Federal law governs actions to which the FDIC is a party, FDIC v. Bank of San Francisco, 817 F.2d 1395, 1398 (9th Cir. 1987). The parties are in agreement that in this instance the court must look to New Jersey law to give substance to the federal law. See Adams v. Madison Realty & Dev., Inc., 937 F.2d 845, 856 (3d Cir. 1991). Therefore, we first examine New Jersey law relevant to the interpretation of insurance contracts. Under New Jersey law, the insurance policies of large corporations are to be construed like any other contract. McNeilab, Inc. v. North River Ins. Co., 645 F. Supp. 525 (D.N.J. 1986), aff'd mem., 831 F.2d 287 (3d Cir. 1987). The interpretation of an insurance contract on undisputed facts is a question for the court to decide as a matter of law and can be the basis for summary judgment. Weedo v. Stone-E-Brick, Inc., 155 N.J. Super. 474, 382 A.2d 1152, 1154 (N.J. Super. App. Div. 1977), rev'd on other grounds, 81 N.J. 233, 405 A.2d 788 (1979). The court, in construing an insurance contract, must "search broadly for the probable common intent of the parties to find a reasonable meaning in keeping with the express general purposes thereof." Bello v. Hurley Limousines, Inc., 249 N.J. Super. 31, 591 A.2d 1356, 1361 (N.J. Super. App. Div. 1991); see also Fidelity Union Trust Co. v. Robert, 36 N.J. 561, 178 A.2d 185 (N.J. 1962). Ambiguous language is to be construed against the insurer. Sparks v. St. Paul Ins. Co., 100 N.J. 325, 495 A.2d 406 (N.J. 1985). If there are two reasonable interpretations to be given to the language of the insurance contract, a court must apply that interpretation which sustains coverage. Mazzilli v. Accident & Casualty Ins. Co., 35 N.J. 1, 170 A.2d 800, 803 (N.J. 1961).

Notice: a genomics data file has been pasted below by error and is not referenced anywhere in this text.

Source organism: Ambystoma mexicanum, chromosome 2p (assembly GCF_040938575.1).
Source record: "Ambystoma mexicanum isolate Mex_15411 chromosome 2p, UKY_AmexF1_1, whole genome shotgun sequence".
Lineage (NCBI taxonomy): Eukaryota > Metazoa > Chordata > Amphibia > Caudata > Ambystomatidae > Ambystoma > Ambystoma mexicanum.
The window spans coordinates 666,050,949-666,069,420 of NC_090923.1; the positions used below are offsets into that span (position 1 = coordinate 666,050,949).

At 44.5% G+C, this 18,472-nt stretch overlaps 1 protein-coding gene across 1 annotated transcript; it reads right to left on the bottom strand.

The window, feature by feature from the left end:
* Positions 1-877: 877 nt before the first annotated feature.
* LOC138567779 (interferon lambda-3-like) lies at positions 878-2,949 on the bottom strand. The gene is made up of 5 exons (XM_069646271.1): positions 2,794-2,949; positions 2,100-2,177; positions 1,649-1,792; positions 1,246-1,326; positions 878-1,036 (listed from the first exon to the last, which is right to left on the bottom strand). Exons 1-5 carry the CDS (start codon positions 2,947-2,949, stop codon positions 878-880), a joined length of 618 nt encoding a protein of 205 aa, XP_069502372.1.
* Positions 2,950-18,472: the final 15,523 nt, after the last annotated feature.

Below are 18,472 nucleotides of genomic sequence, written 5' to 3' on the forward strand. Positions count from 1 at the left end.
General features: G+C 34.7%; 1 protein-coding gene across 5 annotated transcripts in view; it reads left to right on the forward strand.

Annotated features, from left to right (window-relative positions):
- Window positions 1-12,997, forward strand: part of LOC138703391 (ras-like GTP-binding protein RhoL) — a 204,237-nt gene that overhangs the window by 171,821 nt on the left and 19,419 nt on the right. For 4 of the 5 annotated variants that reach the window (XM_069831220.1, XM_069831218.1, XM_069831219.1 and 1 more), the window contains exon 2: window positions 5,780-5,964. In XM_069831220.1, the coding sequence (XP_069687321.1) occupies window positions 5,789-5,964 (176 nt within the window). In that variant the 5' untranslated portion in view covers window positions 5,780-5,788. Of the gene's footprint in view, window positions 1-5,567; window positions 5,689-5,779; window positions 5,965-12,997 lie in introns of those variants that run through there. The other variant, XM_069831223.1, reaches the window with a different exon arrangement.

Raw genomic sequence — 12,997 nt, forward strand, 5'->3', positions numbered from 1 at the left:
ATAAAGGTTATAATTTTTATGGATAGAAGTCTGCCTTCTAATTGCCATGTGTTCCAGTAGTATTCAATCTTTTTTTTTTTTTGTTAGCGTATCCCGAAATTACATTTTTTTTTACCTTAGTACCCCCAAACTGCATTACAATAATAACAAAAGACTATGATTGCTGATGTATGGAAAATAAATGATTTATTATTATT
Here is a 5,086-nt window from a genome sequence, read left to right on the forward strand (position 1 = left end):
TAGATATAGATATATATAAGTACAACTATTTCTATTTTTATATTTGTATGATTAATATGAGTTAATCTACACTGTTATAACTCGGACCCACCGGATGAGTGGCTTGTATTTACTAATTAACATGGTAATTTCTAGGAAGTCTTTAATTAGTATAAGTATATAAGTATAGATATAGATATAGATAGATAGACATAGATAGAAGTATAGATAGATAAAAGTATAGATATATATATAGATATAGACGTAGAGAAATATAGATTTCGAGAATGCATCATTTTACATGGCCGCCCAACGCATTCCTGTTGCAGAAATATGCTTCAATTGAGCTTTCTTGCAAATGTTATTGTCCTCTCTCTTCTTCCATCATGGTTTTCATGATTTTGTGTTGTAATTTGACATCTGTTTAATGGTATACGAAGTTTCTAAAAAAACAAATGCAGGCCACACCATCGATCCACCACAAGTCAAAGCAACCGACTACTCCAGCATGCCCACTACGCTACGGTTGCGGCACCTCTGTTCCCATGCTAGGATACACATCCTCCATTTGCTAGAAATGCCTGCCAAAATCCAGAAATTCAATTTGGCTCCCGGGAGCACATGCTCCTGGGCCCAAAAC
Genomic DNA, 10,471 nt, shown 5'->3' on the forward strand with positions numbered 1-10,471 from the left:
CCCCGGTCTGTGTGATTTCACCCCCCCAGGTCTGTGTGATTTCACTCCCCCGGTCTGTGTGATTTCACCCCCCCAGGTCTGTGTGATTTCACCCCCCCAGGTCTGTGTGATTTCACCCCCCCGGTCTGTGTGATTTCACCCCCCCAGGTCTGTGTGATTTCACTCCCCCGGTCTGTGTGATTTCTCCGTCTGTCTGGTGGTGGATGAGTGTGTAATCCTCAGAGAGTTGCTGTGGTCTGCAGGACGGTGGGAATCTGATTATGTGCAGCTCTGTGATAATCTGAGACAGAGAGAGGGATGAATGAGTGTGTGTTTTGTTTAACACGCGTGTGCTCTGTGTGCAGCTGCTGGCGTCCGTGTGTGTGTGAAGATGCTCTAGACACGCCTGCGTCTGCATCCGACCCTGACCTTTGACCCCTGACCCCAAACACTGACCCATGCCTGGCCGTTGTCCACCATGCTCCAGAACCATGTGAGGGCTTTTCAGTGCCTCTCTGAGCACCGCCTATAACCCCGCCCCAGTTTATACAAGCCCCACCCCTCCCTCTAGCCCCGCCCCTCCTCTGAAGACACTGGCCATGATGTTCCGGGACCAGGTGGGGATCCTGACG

In order for claims made after the policy period to be covered, the policy requires the insured to "give written notice" of the basis of the claim during the policy period. The question here is whether the bank, in sending the information contained in the renewal application, complied with the policy requirement of giving written notice. In order to make this determination, we look to the language of the notice provision, its purpose, and extrinsic evidence of the parties actual intent. Based upon this, we find that the information submitted by the bank during the renewal process did not constitute "notice" within the meaning of the policy.